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Can You Attach Detached Garage to House?

Ever wrestled with groceries in a downpour, hating the uncovered gap between your detached garage and house? Wish you could attach detached garage to house? You’re not alone.

Detached garages have their perks, but seamless convenience isn’t one of them. The dash through rain-soaked pathways and icy chills can leave you wondering about the possibility of connecting detached garage to house.

Sounds easy, but the fact is that connecting detached garage to house is extremely difficult. The reasons are:

  1. Building Permit: You will need a building permit which would be extremely difficult to get
  2. Code Compliance: Once the detached garage is attached to the house it is considered as an attached garage. This means that the garage now has to comply with all the code for an attached garage
  3. Structural Stress: The attaching structure will be subjected a lot of stress because the garage and the house are on two different foundations

The entire exercise could be nothing short of a nightmare, not to mention the huge cost and high risk of structural failure in the future. 

Attach Detached Garage to House

Key Takeaways: Attach Detached Garage to House – Challenges & Solutions

  • Challenges in Connecting Detached Garage to House include:
    • Obtaining a building permit.
    • Compliance with all relevant building codes.
    • Structural stress due to different foundations.
  • Building a Breezeway or Covered Patio is a viable option. 
  • Make sure that ends are not rigidly attached to the house or garage to prevent stress.

In this post I dive deeper into the above three reasons so that you have a clearer understanding of what is involved when you think of attaching your detached garage to your house. 

But all is not lost! There is a way of connecting detached garage to house and making life just a little bit easier. I explain that towards the end of the post. So, read on!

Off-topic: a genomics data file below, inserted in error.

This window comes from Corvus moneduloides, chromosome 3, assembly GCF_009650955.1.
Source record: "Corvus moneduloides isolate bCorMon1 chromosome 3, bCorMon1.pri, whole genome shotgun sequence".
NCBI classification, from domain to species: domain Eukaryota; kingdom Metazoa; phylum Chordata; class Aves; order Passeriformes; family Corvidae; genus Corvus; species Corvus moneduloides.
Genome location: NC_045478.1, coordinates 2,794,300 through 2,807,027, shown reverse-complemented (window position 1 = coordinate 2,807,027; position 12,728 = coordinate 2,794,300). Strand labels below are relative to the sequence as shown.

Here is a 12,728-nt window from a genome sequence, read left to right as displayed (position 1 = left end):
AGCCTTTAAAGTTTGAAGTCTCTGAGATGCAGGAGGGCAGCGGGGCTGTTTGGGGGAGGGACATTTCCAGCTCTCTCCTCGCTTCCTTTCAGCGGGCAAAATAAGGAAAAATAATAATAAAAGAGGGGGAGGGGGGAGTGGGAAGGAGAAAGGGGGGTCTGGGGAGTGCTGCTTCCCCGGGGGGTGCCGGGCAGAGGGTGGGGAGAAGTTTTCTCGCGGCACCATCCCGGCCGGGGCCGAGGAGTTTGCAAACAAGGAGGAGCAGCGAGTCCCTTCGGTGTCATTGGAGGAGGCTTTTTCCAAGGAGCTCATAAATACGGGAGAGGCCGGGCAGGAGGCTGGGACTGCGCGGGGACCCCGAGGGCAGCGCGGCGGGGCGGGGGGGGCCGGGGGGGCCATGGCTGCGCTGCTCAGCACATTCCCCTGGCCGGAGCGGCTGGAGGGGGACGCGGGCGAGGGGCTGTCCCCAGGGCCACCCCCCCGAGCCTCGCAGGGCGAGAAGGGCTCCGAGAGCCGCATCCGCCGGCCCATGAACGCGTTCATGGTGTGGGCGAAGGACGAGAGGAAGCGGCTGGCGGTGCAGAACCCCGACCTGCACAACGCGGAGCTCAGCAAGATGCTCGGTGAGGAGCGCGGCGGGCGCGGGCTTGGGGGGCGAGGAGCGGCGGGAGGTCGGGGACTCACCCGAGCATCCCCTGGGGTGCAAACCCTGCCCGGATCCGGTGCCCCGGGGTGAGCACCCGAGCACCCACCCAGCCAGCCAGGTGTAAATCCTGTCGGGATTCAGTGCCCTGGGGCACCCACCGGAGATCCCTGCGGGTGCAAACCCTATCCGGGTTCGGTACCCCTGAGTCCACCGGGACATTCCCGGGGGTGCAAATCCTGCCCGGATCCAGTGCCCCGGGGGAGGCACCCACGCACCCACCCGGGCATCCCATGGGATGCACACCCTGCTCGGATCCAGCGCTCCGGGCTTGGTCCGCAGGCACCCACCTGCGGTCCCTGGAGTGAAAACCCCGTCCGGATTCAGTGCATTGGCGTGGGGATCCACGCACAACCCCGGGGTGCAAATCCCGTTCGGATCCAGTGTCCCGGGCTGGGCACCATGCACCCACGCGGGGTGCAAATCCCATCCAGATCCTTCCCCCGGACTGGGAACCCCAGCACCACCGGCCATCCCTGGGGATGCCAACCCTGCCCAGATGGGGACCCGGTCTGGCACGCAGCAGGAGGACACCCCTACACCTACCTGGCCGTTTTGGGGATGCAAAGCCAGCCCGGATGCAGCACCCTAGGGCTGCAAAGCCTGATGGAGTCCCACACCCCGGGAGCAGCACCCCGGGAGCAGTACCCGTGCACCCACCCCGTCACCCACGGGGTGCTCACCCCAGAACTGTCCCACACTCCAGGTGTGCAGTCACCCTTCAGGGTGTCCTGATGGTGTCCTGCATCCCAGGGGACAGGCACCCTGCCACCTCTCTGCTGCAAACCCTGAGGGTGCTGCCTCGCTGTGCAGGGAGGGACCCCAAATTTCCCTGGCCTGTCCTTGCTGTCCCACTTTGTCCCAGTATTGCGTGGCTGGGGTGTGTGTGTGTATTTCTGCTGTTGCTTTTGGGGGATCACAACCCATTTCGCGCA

Do I Need a Building Permit?

There is no uniform rule regarding building permits that are applicable all across the US. The rules & regulations regarding building permits can differ from county to county even within a state.

So, of course before you even embark on your dream project, you must check with your local building authorities if you need a permit. Chances are you will. Chances are that the application form will overwhelm you.

This is when you must contact a reliable & experienced local contractor. They will be able to advise you if getting the permit is feasible and if so what will be the design & construction requirements. They should also be able to give you a rough estimate.

Now it is up to you. Is the effort, time & money worth it?

What Is the Code Requirement for Attached and Detached Garage?

Section 309 of the 2021 International Residential Code (IRC) has a few subsections that are applicable to garages that are considered attached to “A Dwelling Unit” (ADU). 

IRC stipulates use of fire-resistant material for 

  • Connecting Doors (R309.1)
  • Walls & Ceilings (R309.2)
  • Ducts (R309.1.1)
  • Floors (R309.3)

The reason, of course, for the code is that a garage is considered a “fire hazard” because of the flammable items stored there. IRC wants to safeguard the health and lives of the inhabitants in the attached dwelling unit.